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Posts Tagged ‘Chariots of Fire’

The Olympics lift the spirits of a nation, but they can also crush the spirit of an individual.  There comes a point in everyone’s life, I suspect, when they must accept that they will never mount the podium and have a piece of metal handed to them by some Francophone bureaucrat from the IOC.  That is dismaying in itself.  But you have the additional indignity of watching an array of prodigious cherubs winning gold all around them to really compound your sense of loss.  There is nothing quite like seeing a Chinese teenager winning gold in the 4 x 100 Artistic Clean-and Jerk Greco-Roman Bantamweight Road Race Medley to make you feel like your best years are behind you.  Because compared to that Chinese child, they certainly are.

Despite my quadrennial loss of self-esteem, I decided to embrace the Olympic spirit.  And so I remedied another cultural oversight on my part, which is to watch a film I’d never seen, namely Chariots of Fire.  Or, in the spirit of the IOC, Les Chariots de Feu. As a seasoned runner myself, my not having seen it is a shocking oversight.  Even my Present Husband was aghast, and you’d think there’d be precious left for him to be aghast about after all these years.  Just shows you that being married to a cultural neophyte brings endless novelty to a relationship.

Chariots of Fire really is a trip back to a simpler era characterised largely by tweed and religious fervour. You could use words like exhort and splendid and no-one would snort derisively.  And the sporting standards of the day bear no resemblance to our modern industry.  Motivational aids? Gilbert and Sullivan coupled with brisk anti-Semitism.  Your backroom team?  And old Italian guy.  High tech equipment?  A bit of chalk to draw a starting line. A trowel to dig the holes at the starting line where you feet go (a silver trowel, of course). A pocket watch.  The team transport?  A train followed by a rickety ferry.  A crisis of conscience about running on the Sabbath?  A team-mate, content with his silver, gives up his place in his heat on a Thursday just to see you run.  Performance enhancing drugs? Tobacco.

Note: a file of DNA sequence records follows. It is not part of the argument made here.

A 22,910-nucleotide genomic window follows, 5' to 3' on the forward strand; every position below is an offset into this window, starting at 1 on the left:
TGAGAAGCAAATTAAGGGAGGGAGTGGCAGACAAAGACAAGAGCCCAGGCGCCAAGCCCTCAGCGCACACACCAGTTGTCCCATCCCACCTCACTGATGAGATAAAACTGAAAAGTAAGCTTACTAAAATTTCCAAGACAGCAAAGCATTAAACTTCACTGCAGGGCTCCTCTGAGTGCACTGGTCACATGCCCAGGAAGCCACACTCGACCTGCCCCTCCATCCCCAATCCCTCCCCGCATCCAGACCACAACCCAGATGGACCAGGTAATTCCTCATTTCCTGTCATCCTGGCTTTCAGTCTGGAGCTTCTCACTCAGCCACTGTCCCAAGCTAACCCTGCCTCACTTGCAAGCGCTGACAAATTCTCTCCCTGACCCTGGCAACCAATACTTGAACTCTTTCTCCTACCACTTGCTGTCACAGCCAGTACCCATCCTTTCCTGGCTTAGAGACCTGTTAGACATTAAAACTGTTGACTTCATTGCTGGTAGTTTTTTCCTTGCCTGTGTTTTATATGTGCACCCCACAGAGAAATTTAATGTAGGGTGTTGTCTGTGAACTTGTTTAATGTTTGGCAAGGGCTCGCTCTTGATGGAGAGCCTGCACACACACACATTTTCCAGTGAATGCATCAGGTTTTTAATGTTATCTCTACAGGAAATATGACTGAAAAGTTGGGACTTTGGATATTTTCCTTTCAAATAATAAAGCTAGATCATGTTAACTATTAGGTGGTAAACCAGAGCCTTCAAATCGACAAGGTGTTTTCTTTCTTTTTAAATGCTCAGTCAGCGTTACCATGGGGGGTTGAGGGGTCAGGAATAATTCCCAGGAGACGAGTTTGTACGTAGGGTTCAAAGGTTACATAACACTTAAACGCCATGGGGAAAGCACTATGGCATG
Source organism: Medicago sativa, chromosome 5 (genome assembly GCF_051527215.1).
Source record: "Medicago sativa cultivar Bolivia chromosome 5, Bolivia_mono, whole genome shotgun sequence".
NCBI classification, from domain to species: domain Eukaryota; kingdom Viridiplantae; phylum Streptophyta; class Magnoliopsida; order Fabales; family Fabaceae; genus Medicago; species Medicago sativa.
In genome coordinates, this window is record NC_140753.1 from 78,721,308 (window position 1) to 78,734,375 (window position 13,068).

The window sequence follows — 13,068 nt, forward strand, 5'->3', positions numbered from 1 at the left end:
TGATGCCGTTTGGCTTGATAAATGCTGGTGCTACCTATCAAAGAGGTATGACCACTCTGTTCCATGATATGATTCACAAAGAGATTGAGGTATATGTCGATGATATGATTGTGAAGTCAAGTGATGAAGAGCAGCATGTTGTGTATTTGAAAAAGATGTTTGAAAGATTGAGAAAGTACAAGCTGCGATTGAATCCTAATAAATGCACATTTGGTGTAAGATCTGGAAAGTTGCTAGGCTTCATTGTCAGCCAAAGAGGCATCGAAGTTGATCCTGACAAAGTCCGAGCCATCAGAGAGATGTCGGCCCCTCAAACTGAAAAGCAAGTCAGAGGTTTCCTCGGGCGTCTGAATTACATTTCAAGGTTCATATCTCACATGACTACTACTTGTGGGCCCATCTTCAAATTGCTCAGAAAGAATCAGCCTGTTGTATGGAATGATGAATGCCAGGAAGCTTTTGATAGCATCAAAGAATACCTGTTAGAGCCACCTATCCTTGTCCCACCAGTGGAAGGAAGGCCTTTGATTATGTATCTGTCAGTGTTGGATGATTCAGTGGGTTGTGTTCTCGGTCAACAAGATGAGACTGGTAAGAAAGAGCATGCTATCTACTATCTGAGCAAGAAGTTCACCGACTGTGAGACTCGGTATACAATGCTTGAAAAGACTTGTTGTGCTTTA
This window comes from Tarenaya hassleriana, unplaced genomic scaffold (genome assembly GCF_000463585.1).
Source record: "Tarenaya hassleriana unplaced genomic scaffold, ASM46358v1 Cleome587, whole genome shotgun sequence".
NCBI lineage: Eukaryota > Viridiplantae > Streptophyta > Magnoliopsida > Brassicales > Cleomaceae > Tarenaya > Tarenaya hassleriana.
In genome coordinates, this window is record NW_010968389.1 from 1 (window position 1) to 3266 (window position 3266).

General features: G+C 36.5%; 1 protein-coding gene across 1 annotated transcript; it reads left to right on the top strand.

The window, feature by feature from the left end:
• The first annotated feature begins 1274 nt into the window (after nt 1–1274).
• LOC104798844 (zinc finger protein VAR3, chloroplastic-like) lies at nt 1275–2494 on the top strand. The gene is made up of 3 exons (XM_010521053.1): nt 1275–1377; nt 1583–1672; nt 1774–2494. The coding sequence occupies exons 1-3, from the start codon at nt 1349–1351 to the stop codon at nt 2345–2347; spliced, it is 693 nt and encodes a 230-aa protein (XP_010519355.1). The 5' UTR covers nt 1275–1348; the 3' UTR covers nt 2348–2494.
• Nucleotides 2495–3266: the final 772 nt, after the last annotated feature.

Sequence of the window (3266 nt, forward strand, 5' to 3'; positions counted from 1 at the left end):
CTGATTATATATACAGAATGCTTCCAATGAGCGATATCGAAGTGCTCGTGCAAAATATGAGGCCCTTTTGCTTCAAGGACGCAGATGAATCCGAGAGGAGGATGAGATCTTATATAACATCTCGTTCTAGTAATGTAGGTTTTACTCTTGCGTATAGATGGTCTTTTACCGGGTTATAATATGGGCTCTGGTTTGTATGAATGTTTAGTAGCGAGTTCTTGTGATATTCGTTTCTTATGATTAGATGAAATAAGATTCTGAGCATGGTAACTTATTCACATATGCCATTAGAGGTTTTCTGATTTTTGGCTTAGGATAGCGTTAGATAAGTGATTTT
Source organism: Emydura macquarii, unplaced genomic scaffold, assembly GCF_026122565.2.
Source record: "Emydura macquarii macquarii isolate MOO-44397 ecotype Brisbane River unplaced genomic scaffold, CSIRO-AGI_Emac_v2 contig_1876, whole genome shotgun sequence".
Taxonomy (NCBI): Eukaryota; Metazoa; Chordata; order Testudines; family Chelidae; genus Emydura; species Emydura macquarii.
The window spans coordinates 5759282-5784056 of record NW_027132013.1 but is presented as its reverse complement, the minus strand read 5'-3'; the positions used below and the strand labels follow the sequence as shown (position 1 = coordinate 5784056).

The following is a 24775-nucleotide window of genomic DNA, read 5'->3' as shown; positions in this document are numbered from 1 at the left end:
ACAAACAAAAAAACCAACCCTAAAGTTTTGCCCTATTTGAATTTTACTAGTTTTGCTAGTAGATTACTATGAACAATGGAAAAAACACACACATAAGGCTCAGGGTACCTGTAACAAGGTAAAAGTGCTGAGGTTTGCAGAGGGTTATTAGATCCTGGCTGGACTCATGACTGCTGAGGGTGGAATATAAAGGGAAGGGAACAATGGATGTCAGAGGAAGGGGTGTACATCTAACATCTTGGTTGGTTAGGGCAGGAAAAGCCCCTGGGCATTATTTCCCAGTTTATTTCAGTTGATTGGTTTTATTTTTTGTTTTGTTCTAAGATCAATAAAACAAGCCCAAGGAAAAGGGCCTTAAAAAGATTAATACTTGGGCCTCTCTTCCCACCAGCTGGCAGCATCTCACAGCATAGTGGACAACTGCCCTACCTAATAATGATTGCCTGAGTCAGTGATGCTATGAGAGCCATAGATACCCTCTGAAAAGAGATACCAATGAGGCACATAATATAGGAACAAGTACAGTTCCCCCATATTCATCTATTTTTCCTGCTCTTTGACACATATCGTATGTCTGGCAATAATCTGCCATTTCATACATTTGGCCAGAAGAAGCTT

Happy days.

Nonetheless, the spirit of Chariots of Fire has changed very little.  Athletes today face many similar challenges – maintaining a gruelling training schedule, combining that training with work and so on.  (Well, Eric Liddell seemed to be holding down a job.  Certainly persuading his disapproving sister to take on the mission in China in his stead was a full-time occupation in itself.)  And something else that is true of sport to this day would be the clash of commitments and values that it can  set off.  Of course, few athletes today are bothered by the prospect of running on the Sabbath.  A runner today is more likely to struggle with his endorsement of Nike forbidding him from racing in an event sponsored by Adidas.

Chariots of Fire is an inspiring film.  Makes me want to get out running myself.  Except I too am experiencing a clash of commitments and values.  Between wanting to go out and run and wanting to stay here and drink a lovely bottle of sauvignon blanc.  The remarkable Lord Lindsey, athlete and bon viveur of Chariots of Fire, could reconcile the two.  Sadly for international athletics, I cannot.  And that, as much as anything else, is why the Chinese teenagers get the medals and I do not.

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